Matching an infection with Candida auris, a pathogenic yeast, to an effective antifungal is a critical clinical decision. That decision relies on susceptibility testing, but commercially available antifungal tests perform poorly for many treatments, researchers at Indiana University and Indiana University Health have found.
The investigators, who tested the accuracy of four available tests for use with C. auris, have presented their findings at ASM Microbe 2023, the annual meeting of the American Society for Microbiology.
C. auris carries a high mortality rate, killing more than 1 in 3 people with infections. Infections often emerge in healthcare settings, where people are particularly vulnerable, and rates are skyrocketing.
According to the Centers for Disease Control and Prevention, annual cases in the United States have risen from fewer than 500 in 2019 to nearly 1500 in 2023. Many C. auris isolates are resistant to available antifungals, which is why clinicians often analyze individual samples for susceptibility to treatments.
But susceptibility is expensive and time-consuming to pin down, in part because no FDA-approved, commercially available tests exist for C. auris, note the researchers in Indiana. Hospital labs often send samples to larger, specialty laboratories for analysis.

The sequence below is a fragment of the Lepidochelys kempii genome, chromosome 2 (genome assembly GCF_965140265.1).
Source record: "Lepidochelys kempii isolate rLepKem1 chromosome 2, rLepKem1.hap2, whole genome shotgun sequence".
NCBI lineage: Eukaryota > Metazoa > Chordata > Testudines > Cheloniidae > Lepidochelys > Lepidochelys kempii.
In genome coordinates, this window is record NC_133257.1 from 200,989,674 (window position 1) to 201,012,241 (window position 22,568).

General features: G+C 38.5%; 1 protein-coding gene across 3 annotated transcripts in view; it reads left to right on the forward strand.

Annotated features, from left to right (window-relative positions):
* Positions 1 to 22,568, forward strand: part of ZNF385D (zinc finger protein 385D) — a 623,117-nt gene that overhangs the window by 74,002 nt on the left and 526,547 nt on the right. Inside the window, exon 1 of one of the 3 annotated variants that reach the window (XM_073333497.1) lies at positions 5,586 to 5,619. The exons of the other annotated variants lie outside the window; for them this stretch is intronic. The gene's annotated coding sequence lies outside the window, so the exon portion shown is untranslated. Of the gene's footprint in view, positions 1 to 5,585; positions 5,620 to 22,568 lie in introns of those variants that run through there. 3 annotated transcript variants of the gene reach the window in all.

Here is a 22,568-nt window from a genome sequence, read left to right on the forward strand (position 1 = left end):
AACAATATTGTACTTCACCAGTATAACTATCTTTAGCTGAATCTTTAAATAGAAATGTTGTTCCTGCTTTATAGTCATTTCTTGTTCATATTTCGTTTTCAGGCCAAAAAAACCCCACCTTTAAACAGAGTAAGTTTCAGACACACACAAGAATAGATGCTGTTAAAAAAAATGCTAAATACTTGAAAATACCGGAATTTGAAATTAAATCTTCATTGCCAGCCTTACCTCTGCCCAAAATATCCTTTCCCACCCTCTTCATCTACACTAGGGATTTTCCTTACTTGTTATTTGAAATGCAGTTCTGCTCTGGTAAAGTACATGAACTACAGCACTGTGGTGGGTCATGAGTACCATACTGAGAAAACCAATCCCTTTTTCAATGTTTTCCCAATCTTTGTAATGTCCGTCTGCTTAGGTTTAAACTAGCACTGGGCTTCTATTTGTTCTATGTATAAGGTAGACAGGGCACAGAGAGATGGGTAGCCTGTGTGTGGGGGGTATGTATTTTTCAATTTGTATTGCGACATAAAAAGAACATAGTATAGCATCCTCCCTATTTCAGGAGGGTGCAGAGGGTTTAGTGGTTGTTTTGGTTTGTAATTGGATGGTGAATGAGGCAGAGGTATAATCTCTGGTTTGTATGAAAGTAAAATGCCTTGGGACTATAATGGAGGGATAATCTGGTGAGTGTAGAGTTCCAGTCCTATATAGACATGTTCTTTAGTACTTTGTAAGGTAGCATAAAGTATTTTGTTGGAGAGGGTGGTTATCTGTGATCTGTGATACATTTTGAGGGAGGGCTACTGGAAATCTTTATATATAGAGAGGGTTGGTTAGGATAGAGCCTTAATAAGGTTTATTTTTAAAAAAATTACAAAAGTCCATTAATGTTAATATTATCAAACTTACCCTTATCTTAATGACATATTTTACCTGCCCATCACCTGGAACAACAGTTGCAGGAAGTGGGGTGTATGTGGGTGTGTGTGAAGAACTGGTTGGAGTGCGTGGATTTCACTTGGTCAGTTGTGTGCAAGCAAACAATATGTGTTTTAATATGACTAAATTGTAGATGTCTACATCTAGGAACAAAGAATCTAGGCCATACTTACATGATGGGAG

There are tests available for other pathogenic yeast infections, however, and the researchers behind the new study investigated those tests for use with C. auris.
They used four commercially available tests for pathogenic yeasts to analyze 50 C. auris isolates, collected from the CDC and the Indiana University Health Hospital, for susceptibility to available antifungals. The results were decidedly mixed. Two tests correctly characterized echinocandins, an antifungal drug administered intravenously and often used to treat C. auris.
However, those two tests performed poorly for fluconazole, which is in a group of treatments known as triazoles, and the only C. auris treatment available orally. Other results revealed that some available tests incorrectly reported resistance to a drug when a strain was susceptible, and susceptibility when a strain was resistant.
Even though some tests performed well for some drugs, the findings show that right now, there is no single method that reports susceptibility of C. auris to antifungals, the researchers note.
They also comment that new FDA-approved, commercially available tests would aid clinical decisions and improve care for patients infected with this potentially lethal, often drug-resistant pathogen.